When ‘Maharani’, the new show on Sony LIV featuring Huma Qureshi in the central role, was announced, there were rumours about it being a show based on the life of the politician Rabri Devi. Perhaps, those rumours were fuelled by the fact that the story was set in Bihar and had the protagonist playing a chief minister. As you finish watching the show (or even the first episode) you realize that’s not true. The makers might have been inspired from a few prominent political figures but the upright Rani Bharti you see Huma play in the show doesn’t have too many similarities with any female politician one might have heard or read about.
Creator Subhash Kapoor had been a political journalist in the past and the films directed by him too have given one a good overview of the kind of in-depth understanding he has about Indian politics. That knowledge comes in handy for this political thriller which boasts of a well-researched and layered screenplay. That helps the show become a fairly engrossing political drama but doesn’t really contribute towards it being a nail-biting thriller that it aimed to be. Yes, there are some wonderfully thrilling moments including the one which involves an altercation between the police and the members of a notorious gang. But, the graph keeps moving up and down and many a times, an exciting moment is followed by a dull scene that slows down the pace of the narrative.
The first episode starts with a bang. You get to witness an incident that pulls you into the world of the show immediately. As the first episode ends, you look forward to a fast-paced political drama that would also deliver the thrills. Every episode has some high points and by the time you finish watching the last episode, you are quite satisfied as a viewer but also get the feeling that the screenplay, which has several sub-plots interwoven into it, could have been meatier. Subhash, along with director Karan Sharma and co-writer Nandan Singh and Umashankar Singh, chose to tell the story in a non-linear manner. While it is interesting to see the backstory unfold in front of your eyes after witnessing a key event happening in the present-day, there are times when the order of scenes or the constant switch between the past and the present will leave you confused.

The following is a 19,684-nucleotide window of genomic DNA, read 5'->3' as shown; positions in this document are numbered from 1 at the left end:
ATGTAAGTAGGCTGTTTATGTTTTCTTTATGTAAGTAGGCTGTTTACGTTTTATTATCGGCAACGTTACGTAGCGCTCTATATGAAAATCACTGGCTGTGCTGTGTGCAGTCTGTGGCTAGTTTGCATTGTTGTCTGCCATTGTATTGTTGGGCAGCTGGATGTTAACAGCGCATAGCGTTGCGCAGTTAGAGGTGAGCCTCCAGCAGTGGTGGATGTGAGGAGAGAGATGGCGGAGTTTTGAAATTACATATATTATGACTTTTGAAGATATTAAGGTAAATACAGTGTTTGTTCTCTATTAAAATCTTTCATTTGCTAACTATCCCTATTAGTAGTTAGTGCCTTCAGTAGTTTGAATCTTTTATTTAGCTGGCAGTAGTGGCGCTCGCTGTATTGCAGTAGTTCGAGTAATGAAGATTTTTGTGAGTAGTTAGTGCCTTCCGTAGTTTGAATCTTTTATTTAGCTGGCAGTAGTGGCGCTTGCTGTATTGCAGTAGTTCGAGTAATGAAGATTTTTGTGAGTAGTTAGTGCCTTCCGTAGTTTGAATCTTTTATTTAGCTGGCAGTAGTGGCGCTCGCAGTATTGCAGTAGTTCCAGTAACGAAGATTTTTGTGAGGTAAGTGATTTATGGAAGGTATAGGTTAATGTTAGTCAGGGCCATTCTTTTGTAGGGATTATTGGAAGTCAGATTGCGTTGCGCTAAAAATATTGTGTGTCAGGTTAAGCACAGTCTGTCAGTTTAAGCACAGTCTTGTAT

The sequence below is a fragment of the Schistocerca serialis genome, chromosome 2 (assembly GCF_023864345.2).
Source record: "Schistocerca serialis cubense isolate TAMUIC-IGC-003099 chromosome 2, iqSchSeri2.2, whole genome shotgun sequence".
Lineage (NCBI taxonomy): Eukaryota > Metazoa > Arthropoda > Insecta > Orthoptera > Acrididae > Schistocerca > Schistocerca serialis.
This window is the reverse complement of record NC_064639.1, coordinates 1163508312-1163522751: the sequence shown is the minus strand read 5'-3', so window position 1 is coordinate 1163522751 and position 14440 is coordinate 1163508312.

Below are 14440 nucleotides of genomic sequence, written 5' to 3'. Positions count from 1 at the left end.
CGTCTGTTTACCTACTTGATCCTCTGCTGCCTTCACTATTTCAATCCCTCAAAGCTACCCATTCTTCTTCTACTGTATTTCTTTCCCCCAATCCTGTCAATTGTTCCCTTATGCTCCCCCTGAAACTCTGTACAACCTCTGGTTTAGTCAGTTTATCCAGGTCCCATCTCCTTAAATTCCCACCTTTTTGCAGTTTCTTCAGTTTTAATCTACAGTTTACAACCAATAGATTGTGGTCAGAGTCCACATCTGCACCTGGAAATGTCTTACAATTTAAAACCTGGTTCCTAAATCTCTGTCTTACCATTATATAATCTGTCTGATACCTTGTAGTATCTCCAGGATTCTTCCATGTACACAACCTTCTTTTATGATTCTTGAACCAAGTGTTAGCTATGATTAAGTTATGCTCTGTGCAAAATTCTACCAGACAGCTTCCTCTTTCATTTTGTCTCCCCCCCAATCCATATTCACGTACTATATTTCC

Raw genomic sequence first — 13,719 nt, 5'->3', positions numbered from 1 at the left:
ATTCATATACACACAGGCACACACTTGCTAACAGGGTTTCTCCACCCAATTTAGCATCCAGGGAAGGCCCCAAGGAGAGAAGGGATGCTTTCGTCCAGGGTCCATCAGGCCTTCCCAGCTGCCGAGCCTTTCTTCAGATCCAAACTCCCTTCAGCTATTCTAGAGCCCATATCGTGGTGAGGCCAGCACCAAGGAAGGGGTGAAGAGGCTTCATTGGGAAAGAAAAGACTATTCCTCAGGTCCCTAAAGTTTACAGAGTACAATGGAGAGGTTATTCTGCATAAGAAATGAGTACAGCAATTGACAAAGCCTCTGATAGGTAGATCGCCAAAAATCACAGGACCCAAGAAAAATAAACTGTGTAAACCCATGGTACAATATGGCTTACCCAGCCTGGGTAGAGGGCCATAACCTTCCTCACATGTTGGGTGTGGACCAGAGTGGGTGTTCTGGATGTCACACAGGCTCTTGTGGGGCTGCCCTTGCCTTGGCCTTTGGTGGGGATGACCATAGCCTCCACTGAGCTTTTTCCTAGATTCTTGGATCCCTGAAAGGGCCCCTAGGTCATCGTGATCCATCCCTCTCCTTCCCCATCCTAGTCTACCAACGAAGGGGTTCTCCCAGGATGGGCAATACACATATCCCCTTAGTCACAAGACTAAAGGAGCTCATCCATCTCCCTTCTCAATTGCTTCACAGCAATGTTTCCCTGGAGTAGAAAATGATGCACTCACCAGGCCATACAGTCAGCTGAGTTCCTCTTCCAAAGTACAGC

There are certain aspects of Rani Bharti’s character are interesting. The way she has been shown as a woman who shows the world that intention trumps knowledge or education is very good. However, her transition from being a woman who is completely oblivious to politics to being someone who decides to take matter into her own hands as the chief minister could have been shown far more interestingly. There are some factual discrepancies as well. We are told that Rani has studied till fourth grade, then why can’t she read or write? If there is a second season of the show in the works, one hopes the graph of Rani’s character is developed in a more thoughtful manner.
Huma Qureshi delivers a stupendous performance as Rani Bharti. Her body language, diction, mannerisms – everything is as authentic as it could get. She understood the nuances of her character very well and that reflects in the way she has portrayed it. Sohum Shah does a good job at playing a self-assured politician. He underplays his character when necessary and his dialogue delivery is quite impressive too. Amit Sial is terrific as Navin Kumar. Kannan Arunachalam has a good personality which helps him portray DGP Siddhant Gautam very effectively. Inaamulhaq leaves an impact as Parvez Alam but goes overboard with the Bengali accent at times. Gauri Shankar Pandey does well but his performance is reminiscent of similar characters played by him in the past. Pramod Pathak is good as the loyal Mishra Ji.
‘Maharani’ is a well-researched and deftly executed show that could have further benefitted from a crisp and more engaging screenplay. The political milieu of Bihar has been portrayed very authentically and even the ones who are not familiar with this world, will not find it very difficult to relate to it owing to the excellent way in which it has been presented. One expects the same level of authenticity and a slightly more engaging script in the second season of the show.